Do you know the most instagrammed place in your state? There are no “official” statistics but busbud.com – an online bus travel booking site – collected the locations with the most hashtags on Instagram and then ranked them by state, province, and territory. I think you’ll be surprised by some of the results.
Created by a dam built in 1926, this 44,000 acre lake has 750 miles of rugged shoreline, and is a popular destination for water sports enthusiasts.
Denali National Park
Named for the highest peak in North America, Denali, which stands at over 20,000 feet, the park and preserve encompasses over 6 million acres with numerous recreational opportunities.
No surprise here, since 5 million visitors from all over the world come to this canyon for its astounding natural beauty and abundance of outdoor activities.
Buffalo National River Park
The 135-mile river sports anything from rushing rapids to calm pools. One of few remaining undammed rivers; it cuts through limestone deposits creating rugged and breathtaking scenery.
Visited by nearly 16 million people per year, this theme park offers thrilling rides, great entertainment, games and fun for kids or just kids-at-heart.
One of the most hitter-friendly parks in major league baseball, its 5,200 elevation actually contributes to balls going further and curving less than parks at lower elevations.
Mohegan Sun Casino
One of the largest casinos in the U.S., it has every kind of game you could want, but it’s also very beautiful, with a 55’ waterfall and planetarium-like domed ceiling.
This charming small town of nearly 1,500 swells to 25,000 people during the summer as vacationers flock to its beaches. In 2011, it was awarded with a 5-star rating in water quality.
The historic Art Deco neighborhood glitters by day and night, and visitors can enjoy Oceanside dining followed by a luxurious walk on the sand. Nicknamed SoBe, this beach town experiences agreeable temperatures year round.
Atlanta Motor Speedway
This 1-1/2 mile speedway hosts Nascar and other famous races, and many drivers have set speed records here.
A dormant volcano on the island of Hawaii, this area is a recreation site that attracts over 5,000 people to its summit each year. While there is danger of altitude sickness, many people take advantage of the Star Gazer program at the Visitor’s Center without ever mounting its peak.
Bear Lake is split almost evenly between Idaho and Utah. Its 109 miles is filled with turquoise blue water, earning its nickname as “The Caribbean of the Rockies.”
Home of the Chicago Cubs, this historic ballpark sports hand-old-fashioned turned scoreboards and ivy-covered outfield walls, and in 2014 celebrated its 100th anniversary.
Indianapolis Motor Speedway and Hall of Fame Museum
Home of the legendary Indy 500, this speedway was the first of its kind. The Hall of Fame museum holds not only historical artifacts related to the speedway but automotive history in general.
Bridges of Madison County
The novel of the same name touched the hearts of many a romantic in the 1990s and today seek out the amazing covered bridges of the county. 6 remain of the original 19, and 5 are on the National Register of Historic Places.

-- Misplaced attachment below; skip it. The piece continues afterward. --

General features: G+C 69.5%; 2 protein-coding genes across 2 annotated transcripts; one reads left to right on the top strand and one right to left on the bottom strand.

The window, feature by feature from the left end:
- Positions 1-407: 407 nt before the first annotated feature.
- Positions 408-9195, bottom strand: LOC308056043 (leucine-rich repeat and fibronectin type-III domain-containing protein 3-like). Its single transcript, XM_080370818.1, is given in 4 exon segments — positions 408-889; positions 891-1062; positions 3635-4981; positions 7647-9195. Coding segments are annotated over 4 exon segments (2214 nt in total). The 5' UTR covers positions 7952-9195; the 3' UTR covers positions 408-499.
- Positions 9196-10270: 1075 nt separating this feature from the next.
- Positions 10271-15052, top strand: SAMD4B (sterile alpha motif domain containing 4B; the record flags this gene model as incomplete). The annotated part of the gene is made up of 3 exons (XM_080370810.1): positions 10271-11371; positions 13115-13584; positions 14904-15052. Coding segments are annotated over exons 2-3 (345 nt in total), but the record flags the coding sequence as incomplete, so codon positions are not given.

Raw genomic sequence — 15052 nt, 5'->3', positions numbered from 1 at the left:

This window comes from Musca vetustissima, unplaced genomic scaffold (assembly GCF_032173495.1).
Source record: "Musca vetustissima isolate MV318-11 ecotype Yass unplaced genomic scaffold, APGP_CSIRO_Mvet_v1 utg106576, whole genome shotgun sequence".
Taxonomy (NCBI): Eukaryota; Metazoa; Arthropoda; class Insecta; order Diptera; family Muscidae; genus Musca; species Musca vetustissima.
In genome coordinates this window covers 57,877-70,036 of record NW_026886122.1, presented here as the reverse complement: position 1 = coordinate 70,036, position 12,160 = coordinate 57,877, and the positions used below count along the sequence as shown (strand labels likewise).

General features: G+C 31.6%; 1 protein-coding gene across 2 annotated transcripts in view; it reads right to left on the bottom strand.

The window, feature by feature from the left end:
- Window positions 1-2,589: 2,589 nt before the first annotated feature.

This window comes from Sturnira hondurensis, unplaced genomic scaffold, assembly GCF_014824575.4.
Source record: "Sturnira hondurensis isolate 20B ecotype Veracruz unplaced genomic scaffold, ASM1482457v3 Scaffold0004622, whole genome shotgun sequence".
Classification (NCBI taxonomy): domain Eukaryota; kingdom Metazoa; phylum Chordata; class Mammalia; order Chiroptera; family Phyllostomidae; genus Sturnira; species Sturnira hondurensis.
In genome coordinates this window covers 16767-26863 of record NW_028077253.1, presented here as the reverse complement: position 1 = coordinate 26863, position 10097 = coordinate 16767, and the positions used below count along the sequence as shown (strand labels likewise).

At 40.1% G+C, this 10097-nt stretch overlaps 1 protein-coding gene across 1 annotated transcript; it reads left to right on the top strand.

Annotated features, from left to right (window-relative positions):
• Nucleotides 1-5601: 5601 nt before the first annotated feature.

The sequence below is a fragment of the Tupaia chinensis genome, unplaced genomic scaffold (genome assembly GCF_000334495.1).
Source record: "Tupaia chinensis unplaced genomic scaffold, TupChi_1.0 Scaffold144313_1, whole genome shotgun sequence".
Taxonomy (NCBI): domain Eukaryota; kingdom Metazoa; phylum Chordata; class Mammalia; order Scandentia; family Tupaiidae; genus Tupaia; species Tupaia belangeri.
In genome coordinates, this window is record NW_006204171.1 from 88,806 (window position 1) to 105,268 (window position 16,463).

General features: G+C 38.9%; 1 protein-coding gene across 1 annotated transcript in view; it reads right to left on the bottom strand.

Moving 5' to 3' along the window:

Kansas State University
This public research university is the oldest in Kansas, and offers up to 45 doctoral degrees.
This thoroughbred racetrack hosts the famous Kentucky Derby, which attracts nearly 50,000 people to the area to watch “the most exciting 2 minutes in sports.”
Located in New Orleans’ oldest neighborhood, this historic street offers all manner of nighttime entertainment, from restaurants to strip clubs. It’s a favorite destination during Mardi Gras.
Old Orchard Beach
A popular summer beach destination, the 7-mile beach is only one attraction in the quaint town. An amusement park will entertain young ones, and the pier offers great souvenir selections plus a nightclub at its end.
Oriole Park at Camden Yards
This major league baseball park is home to the Baltimore Orioles, and is the first of the new retro classic ballparks.
This field has been home to the Boston Red Sox since 1912. It is the oldest and perhaps most historically preserved park, retaining details like the hand-turned scoreboard and wooden seats.
Silver Lake Sand Dunes
Located on Lake Michigan, these 2,000 acres of sand dunes are a magnet for ATV enthusiasts. There’s also a designated no-vehicle zone for those who just want to enjoy the scenery.
At nearly 15,000 acres, it’s not Minnesota’s largest lake, but it’s one of the most popular lakes for fishing, boating, or just recreation.
Jackson State University
With a student population of nearly 10,000, this is the 4th largest HBCU (Historically Black Colleges and Universities) in the U.S.
Lake of the Ozarks
Called the “Magic Dragon” because of its shape, this manmade lake attracts 5 million visitors a year. Home to Party Cove, it can attract as many as 3,000 boats over holidays such as 4th of July.
Glacier National Park
This 1-million acre park was carved from massive glaciers, giving rise to razor-sharp peaks and rounded valleys. Nearly all historically known plants and animal species still survive within the pristine park.
Henry Doorly Zoo
Proclaimed the World’s Best Zoo by Tripadvisor, it boasts the world’s largest indoor rainforests and deserts, as well as the world’s largest glazed geodesic domes.